One of the sessions that I lead with school administrators focuses on acceptable use policies and many of the things that go along with those policies such as internet filters. My belief is that most schools have policies in place that are way too strict, and those policies limit how teachers and students can use the internet. There are times that this belief is certainly questioned. I’m frequently asked, “What harm does it do to have stricter policies in place?” I would argue that those policies drastically limit all of the positive experiences students can have online simply because we are afraid of the bad things that could happen. There are lots of similar examples you can think of in education, but as a former coach and athlete I like to use the example of high school football to make my point about this issue.
Each year thousands and thousands of student-athletes participate in high school football. There are lots of different benefits many people attribute to high school athletics including building character, working together, increasing physical fitness, and even improving academic success. Unfortunately, each year there are also some awful things that happen because students are participating in football. Student-athletes suffer injuries, including some that result in paralysis or even death. Other student-athletes are hazed or bullied and still others neglect their grades while participating in athletics.
The question is whether these negative things that happen to a few student-athletes outweigh all of the positive things that happen to thousands and thousands of other student-athletes. In the case of football a large percentage of schools and parents have decided that the positives outweigh the negatives. Schools really need to look at their policies through the same lens. They shouldn’t look solely at the negative things that can happen online, but they also must weigh the positive experiences students and teachers will lose if sites are blocked or access is restricted. Routinely, I see schools that block YouTube, Twitter, Facebook, and many other sites. Have schools fully considered the things students are missing when these sites are blocked?
By now, some of you may be thinking I’m out of touch, and since I no longer work full-time in a K-12 setting I’ve forgotten what it is really like in schools. With that in mind, I’d like to reference some comments from reputable organizations about this topic.
The Crimes Against Children Research Center (CCRC) kicks-off its page about internet safety with the following sentence.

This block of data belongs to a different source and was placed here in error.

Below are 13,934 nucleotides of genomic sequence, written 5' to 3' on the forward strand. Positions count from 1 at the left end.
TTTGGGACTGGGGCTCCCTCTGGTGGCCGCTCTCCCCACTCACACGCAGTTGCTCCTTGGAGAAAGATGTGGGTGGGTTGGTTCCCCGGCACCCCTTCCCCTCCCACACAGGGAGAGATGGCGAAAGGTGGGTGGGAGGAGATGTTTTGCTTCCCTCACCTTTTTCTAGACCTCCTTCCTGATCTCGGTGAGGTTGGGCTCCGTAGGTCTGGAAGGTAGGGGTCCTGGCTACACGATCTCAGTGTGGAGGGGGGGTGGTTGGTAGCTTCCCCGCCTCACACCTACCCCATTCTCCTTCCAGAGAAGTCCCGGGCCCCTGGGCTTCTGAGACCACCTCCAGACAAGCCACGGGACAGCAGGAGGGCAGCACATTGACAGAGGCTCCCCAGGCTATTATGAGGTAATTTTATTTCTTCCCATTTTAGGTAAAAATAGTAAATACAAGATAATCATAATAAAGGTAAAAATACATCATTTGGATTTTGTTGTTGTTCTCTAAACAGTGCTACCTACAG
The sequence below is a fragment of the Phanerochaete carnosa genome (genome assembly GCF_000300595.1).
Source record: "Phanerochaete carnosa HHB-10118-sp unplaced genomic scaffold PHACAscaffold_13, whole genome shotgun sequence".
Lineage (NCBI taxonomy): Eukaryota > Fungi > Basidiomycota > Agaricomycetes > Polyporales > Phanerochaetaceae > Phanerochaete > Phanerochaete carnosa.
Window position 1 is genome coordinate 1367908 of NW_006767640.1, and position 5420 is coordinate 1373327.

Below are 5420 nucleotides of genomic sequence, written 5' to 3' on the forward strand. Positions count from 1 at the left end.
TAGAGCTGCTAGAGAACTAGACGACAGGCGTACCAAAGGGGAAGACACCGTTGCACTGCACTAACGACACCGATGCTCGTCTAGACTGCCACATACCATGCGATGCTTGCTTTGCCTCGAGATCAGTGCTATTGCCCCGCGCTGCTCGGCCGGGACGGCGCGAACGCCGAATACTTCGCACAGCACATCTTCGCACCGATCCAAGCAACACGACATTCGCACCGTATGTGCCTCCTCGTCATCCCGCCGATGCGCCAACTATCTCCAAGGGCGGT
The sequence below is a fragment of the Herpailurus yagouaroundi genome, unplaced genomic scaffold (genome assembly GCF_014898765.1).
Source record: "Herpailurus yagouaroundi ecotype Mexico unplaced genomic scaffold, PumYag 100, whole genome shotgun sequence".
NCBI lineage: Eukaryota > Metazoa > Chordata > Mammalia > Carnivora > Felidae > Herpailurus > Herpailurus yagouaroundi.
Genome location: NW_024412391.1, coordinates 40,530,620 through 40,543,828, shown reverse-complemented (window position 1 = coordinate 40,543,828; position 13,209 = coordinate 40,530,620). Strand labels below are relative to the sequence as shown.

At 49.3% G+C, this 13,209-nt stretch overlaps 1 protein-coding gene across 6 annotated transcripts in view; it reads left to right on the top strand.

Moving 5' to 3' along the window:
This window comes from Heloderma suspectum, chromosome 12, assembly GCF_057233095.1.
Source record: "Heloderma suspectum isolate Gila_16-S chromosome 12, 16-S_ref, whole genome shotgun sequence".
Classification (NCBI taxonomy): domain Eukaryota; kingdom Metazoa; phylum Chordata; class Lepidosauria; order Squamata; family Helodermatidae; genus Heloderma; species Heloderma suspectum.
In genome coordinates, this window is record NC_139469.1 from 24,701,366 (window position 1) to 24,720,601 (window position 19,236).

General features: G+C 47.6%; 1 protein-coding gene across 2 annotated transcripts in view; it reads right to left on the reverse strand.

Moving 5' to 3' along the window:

“The publicity about online “predators” who prey on naive children using trickery and violence is largely inaccurate.”
There were also some important findings in a recent federal online safety task force that were highlighted in eSchoolNews. This post and study are what really got me motivated to write this post. They included the following:
“the statistical probability of a young person being physically assaulted by an adult who they first met online is extremely low”
“young people’s use of social networking sites does not increase their risk of victimization”
“Restricting or forbidding access to social networking sites will likely do more harm than good, because social networking sites and the way young people use those sites have created not only places for social interaction, but also “informal learning environments”
“students would greatly benefit if educators are able to incorporate social networking sites into classroom instruction”
“Unless new media are used in schools and within families, youth are on their own in figuring out the ethics, social norms, and civil behaviors that enable good citizenship in the online part of their media use and lives”
“Avoid scare tactics and promote the social-norms approach to risk prevention.”
The purpose of this post isn’t to push schools to remove filters and throw out acceptable use policies. It also isn’t to argue that there are no threats to students online. They exist, and the media certainly sheds a spotlight on those issues. Instead, the purpose is to push schools to have serious conversations about these policies and for schools to weigh the negatives and positives of their policies. Once schools have done that, then and only then, can they truly make an informed decision in the best interest of their school.